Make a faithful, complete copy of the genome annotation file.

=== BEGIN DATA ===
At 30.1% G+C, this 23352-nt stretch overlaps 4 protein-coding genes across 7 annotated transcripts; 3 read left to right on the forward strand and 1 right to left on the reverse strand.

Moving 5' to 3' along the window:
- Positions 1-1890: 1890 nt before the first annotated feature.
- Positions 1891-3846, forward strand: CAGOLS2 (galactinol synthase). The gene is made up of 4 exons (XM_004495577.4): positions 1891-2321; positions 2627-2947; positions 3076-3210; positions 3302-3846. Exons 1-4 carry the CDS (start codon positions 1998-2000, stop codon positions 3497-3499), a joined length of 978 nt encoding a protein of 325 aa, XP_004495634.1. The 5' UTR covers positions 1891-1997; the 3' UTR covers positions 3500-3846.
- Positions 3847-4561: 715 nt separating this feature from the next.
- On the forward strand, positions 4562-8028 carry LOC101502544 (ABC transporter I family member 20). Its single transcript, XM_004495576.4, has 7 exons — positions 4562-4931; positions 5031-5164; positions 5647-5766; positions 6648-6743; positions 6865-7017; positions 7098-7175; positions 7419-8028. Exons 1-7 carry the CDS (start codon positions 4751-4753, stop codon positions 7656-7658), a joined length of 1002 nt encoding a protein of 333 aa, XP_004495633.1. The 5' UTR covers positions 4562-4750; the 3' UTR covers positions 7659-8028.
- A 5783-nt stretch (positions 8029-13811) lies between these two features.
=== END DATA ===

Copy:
At 30.1% G+C, this 23352-nt stretch overlaps 4 protein-coding genes across 7 annotated transcripts; 3 read left to right on the forward strand and 1 right to left on the reverse strand.

Moving 5' to 3' along the window:
- Positions 1-1890: 1890 nt before the first annotated feature.
- Positions 1891-3846, forward strand: CAGOLS2 (galactinol synthase). The gene is made up of 4 exons (XM_004495577.4): positions 1891-2321; positions 2627-2947; positions 3076-3210; positions 3302-3846. Exons 1-4 carry the CDS (start codon positions 1998-2000, stop codon positions 3497-3499), a joined length of 978 nt encoding a protein of 325 aa, XP_004495634.1. The 5' UTR covers positions 1891-1997; the 3' UTR covers positions 3500-3846.
- Positions 3847-4561: 715 nt separating this feature from the next.
- On the forward strand, positions 4562-8028 carry LOC101502544 (ABC transporter I family member 20). Its single transcript, XM_004495576.4, has 7 exons — positions 4562-4931; positions 5031-5164; positions 5647-5766; positions 6648-6743; positions 6865-7017; positions 7098-7175; positions 7419-8028. Exons 1-7 carry the CDS (start codon positions 4751-4753, stop codon positions 7656-7658), a joined length of 1002 nt encoding a protein of 333 aa, XP_004495633.1. The 5' UTR covers positions 4562-4750; the 3' UTR covers positions 7659-8028.
- A 5783-nt stretch (positions 8029-13811) lies between these two features.